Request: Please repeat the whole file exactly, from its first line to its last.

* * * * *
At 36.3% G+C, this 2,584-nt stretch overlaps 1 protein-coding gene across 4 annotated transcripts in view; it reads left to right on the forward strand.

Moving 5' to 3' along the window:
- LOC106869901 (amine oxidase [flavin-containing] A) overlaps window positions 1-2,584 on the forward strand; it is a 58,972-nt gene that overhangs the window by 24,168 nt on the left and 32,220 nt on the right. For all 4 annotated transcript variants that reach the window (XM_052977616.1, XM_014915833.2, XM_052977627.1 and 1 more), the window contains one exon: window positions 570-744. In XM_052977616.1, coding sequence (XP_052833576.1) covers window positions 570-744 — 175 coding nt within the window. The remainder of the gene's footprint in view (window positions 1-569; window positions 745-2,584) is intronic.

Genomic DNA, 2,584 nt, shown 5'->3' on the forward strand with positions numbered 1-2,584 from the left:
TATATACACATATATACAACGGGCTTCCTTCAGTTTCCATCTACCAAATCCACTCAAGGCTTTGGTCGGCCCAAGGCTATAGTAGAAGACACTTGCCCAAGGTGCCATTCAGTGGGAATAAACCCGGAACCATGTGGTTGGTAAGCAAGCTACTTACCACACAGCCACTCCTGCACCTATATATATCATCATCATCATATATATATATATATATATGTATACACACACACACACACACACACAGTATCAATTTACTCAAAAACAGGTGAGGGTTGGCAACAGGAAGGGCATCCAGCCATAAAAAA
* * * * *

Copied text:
At 36.3% G+C, this 2,584-nt stretch overlaps 1 protein-coding gene across 4 annotated transcripts in view; it reads left to right on the forward strand.

Moving 5' to 3' along the window:
- LOC106869901 (amine oxidase [flavin-containing] A) overlaps window positions 1-2,584 on the forward strand; it is a 58,972-nt gene that overhangs the window by 24,168 nt on the left and 32,220 nt on the right. For all 4 annotated transcript variants that reach the window (XM_052977616.1, XM_014915833.2, XM_052977627.1 and 1 more), the window contains one exon: window positions 570-744. In XM_052977616.1, coding sequence (XP_052833576.1) covers window positions 570-744 — 175 coding nt within the window. The remainder of the gene's footprint in view (window positions 1-569; window positions 745-2,584) is intronic.

Genomic DNA, 2,584 nt, shown 5'->3' on the forward strand with positions numbered 1-2,584 from the left:
TATATACACATATATACAACGGGCTTCCTTCAGTTTCCATCTACCAAATCCACTCAAGGCTTTGGTCGGCCCAAGGCTATAGTAGAAGACACTTGCCCAAGGTGCCATTCAGTGGGAATAAACCCGGAACCATGTGGTTGGTAAGCAAGCTACTTACCACACAGCCACTCCTGCACCTATATATATCATCATCATCATATATATATATATATATATGTATACACACACACACACACACACACAGTATCAATTTACTCAAAAACAGGTGAGGGTTGGCAACAGGAAGGGCATCCAGCCATAAAAAA